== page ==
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  • Writer's picturevsigston

Step back in time - The Parthenon, Athens

Updated: Feb 4, 2022

After my emotional post talking about seeing the Acropolis and Parthenon from afar I thought I would now share our experience of seeing it all up close and personal.

We decided to go and visit the site on our third day in Athens and set off nice and early to make sure we had a full day to take it all in.

We walked through the city feeling excited and with the boys chatting a lot about what they were expecting to see. I understand why people use taxis and other public transport to get around cities but if you are physically able I really recommend walking. As you approach the main entrance to the hill you come through a village within the city called Plaka. It's one of the oldest parts of the city and is full of quaint winding roads filled with cafés, restaurants, tourist shops and jewellery stores. You'll pay more for food and goods here as they are hoping to entice the excited overseas visitors but if you go just for the atmosphere and hold back from getting the credit card out it's really charming.

We made our way through the maze of small streets and approached the top of the hill. Before you get to the main entrance, over to your right you will see a rocky outpost jutting up in front of you. This is called Areopagus Hill (or Mars Hill) and if you like your Christian history this is the hill where the Apostle Paul delivered his famous "sermon in the mount".

There are some steps up to the top and it's really worth taking 5 minutes to head up and take in the views. You can see Plaka beneath you stretching out to the city beyond and behind you is the Parthenon, sitting grandly at the top of the hill. This is where you get your first full view of the size and magnificence of the place.

After we'd had our fill of this view we made our way over to the ticket office. We'd read that in the summer it can get really busy but on this warm December day just before Christmas it was fairly quiet and we didn't have to queue at all. There were quite a few tour guides eager for us to use their services but we'd decided to go at our own pace and so politely, but increasingly firmly, said no thank you.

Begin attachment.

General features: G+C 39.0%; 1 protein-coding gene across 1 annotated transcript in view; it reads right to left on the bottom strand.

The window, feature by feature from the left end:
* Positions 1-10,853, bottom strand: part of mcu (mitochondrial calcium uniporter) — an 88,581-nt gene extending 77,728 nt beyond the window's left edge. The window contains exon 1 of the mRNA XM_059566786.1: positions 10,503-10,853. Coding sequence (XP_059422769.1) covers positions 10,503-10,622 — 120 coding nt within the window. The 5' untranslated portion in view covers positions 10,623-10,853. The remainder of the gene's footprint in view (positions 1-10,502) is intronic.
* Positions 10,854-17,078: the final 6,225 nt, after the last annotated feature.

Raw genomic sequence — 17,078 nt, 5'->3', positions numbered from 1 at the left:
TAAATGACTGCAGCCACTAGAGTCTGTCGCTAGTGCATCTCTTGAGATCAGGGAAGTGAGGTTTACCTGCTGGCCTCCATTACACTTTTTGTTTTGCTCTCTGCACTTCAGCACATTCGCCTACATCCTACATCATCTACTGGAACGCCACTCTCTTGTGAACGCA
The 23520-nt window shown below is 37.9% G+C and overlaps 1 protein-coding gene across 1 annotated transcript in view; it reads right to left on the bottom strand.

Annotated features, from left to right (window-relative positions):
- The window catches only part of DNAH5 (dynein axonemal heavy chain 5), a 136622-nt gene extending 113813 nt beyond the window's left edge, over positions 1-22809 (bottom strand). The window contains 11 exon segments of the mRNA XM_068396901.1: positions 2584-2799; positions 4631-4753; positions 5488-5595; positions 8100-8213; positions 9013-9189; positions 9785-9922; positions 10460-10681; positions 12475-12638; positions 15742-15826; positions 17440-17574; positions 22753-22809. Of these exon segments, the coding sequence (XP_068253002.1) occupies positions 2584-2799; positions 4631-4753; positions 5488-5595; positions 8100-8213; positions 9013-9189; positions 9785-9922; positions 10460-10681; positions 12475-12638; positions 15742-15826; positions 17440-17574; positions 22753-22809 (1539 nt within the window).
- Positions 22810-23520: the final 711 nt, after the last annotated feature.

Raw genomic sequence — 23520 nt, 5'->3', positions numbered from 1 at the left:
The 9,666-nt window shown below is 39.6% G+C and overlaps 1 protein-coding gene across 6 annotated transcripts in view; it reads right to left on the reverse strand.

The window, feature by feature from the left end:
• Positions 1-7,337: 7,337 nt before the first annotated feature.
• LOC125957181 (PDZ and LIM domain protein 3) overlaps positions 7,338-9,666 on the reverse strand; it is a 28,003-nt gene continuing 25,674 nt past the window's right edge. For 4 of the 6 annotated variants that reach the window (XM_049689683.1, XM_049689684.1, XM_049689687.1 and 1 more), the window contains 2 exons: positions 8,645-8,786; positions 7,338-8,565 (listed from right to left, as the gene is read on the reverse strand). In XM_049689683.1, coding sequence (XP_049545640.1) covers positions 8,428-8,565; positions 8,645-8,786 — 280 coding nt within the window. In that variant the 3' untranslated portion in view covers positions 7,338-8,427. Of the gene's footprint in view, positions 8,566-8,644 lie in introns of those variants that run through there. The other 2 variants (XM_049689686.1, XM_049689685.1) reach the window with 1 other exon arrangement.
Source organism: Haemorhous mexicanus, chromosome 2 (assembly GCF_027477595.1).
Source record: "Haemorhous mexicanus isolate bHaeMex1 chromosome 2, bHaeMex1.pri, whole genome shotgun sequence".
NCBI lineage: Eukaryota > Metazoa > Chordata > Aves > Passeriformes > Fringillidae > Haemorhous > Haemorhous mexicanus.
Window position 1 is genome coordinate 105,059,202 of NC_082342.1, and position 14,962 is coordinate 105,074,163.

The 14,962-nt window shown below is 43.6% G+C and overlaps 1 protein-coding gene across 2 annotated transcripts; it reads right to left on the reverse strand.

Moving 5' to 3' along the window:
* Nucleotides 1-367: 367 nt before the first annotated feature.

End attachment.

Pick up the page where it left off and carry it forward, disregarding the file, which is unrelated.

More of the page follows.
In the winter season you pay €10 for adult tickets with children getting in for free (the adult price is doubled through the summer). Your ticket gives you access to the whole site which is massive so well worth the money we thought.

We entered through the ticket barriers and tried to get our bearings a little. There's a hill straight in front of you that takes you up to the Parthenon itself and then pathways leading away to your left and right, we took the right hand path and started to wander along.

One of the first things we saw was The Odeon of Herodes Atticus. This is a fairly "modern" part of the site because although the original theatre was built in 161 CE, over the years it was left to ruin before being rebuilt in the 1950's and it is still used for drama and musical productions throughout the year. The seating area is solid marble and really impressive. You can also see this structure from the road behind the Parthenon site and it's worth taking a wander at some point while in Athens to see both angles.

Carrying on past the Odeon there are collections of pillars, engraved stones and other treasures that have been excavated from the site over time. A very serious security guard is on hand to be sure no one is touching but you can go right up the stones, getting really close and trying to make out the faded drawings and writing which we thought was great.

A little further along is the Theatre of Dionysus. Much older than it's Odeon counterpart and would have been used to showcase the first Greek tragedies in the 6th Century BCE. Dionysus was god of many things including wine making, festivity and theatre and we thought he sounded a fun god to have around.

We then wandered around the rest of the gardens on that side of the hill, you can see more artifacts dotted about and there are plenty of information signs in both Greek and English that fill in any of the gaps in knowledge that you might have. On the south side of the hill, high up from ground level is the entrance to The Forgotten Monument of Thrysallus. An ancient entrance to a temple that is now sadly too damaged to enter safely. The doorway, with it's white columns, stark against the surrounding rock looks really enticing and I hope that they are able to restore and reopen this impressive monument one day.

Having seen all there was to see at ground level we now began to make our way up the uneven paths towards the Parthenon itself.